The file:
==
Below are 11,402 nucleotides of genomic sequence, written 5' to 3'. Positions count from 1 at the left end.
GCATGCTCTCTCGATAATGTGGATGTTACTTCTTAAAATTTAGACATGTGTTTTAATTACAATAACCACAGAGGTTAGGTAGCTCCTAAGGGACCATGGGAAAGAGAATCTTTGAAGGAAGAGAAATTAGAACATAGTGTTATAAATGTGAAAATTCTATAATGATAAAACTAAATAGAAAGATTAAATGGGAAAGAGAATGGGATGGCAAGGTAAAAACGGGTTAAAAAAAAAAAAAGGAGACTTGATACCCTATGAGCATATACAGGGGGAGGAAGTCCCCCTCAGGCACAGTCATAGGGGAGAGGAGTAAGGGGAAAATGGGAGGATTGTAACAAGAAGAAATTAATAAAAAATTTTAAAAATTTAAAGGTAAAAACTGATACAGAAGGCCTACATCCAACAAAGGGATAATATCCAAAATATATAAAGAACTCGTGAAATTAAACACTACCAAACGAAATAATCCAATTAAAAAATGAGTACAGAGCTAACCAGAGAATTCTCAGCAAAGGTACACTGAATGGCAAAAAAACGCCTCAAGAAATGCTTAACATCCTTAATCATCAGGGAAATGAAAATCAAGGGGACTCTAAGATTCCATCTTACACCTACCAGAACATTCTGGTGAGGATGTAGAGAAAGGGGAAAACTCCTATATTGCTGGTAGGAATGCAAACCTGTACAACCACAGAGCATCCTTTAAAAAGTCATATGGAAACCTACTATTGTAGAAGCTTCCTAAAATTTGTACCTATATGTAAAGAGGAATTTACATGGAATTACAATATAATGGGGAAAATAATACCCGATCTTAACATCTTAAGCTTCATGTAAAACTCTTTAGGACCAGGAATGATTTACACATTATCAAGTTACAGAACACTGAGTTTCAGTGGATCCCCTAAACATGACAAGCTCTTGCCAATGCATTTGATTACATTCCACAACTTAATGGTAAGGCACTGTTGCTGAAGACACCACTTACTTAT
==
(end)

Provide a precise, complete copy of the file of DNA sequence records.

Below are 11,402 nucleotides of genomic sequence, written 5' to 3'. Positions count from 1 at the left end.
GCATGCTCTCTCGATAATGTGGATGTTACTTCTTAAAATTTAGACATGTGTTTTAATTACAATAACCACAGAGGTTAGGTAGCTCCTAAGGGACCATGGGAAAGAGAATCTTTGAAGGAAGAGAAATTAGAACATAGTGTTATAAATGTGAAAATTCTATAATGATAAAACTAAATAGAAAGATTAAATGGGAAAGAGAATGGGATGGCAAGGTAAAAACGGGTTAAAAAAAAAAAAAGGAGACTTGATACCCTATGAGCATATACAGGGGGAGGAAGTCCCCCTCAGGCACAGTCATAGGGGAGAGGAGTAAGGGGAAAATGGGAGGATTGTAACAAGAAGAAATTAATAAAAAATTTTAAAAATTTAAAGGTAAAAACTGATACAGAAGGCCTACATCCAACAAAGGGATAATATCCAAAATATATAAAGAACTCGTGAAATTAAACACTACCAAACGAAATAATCCAATTAAAAAATGAGTACAGAGCTAACCAGAGAATTCTCAGCAAAGGTACACTGAATGGCAAAAAAACGCCTCAAGAAATGCTTAACATCCTTAATCATCAGGGAAATGAAAATCAAGGGGACTCTAAGATTCCATCTTACACCTACCAGAACATTCTGGTGAGGATGTAGAGAAAGGGGAAAACTCCTATATTGCTGGTAGGAATGCAAACCTGTACAACCACAGAGCATCCTTTAAAAAGTCATATGGAAACCTACTATTGTAGAAGCTTCCTAAAATTTGTACCTATATGTAAAGAGGAATTTACATGGAATTACAATATAATGGGGAAAATAATACCCGATCTTAACATCTTAAGCTTCATGTAAAACTCTTTAGGACCAGGAATGATTTACACATTATCAAGTTACAGAACACTGAGTTTCAGTGGATCCCCTAAACATGACAAGCTCTTGCCAATGCATTTGATTACATTCCACAACTTAATGGTAAGGCACTGTTGCTGAAGACACCACTTACTTAT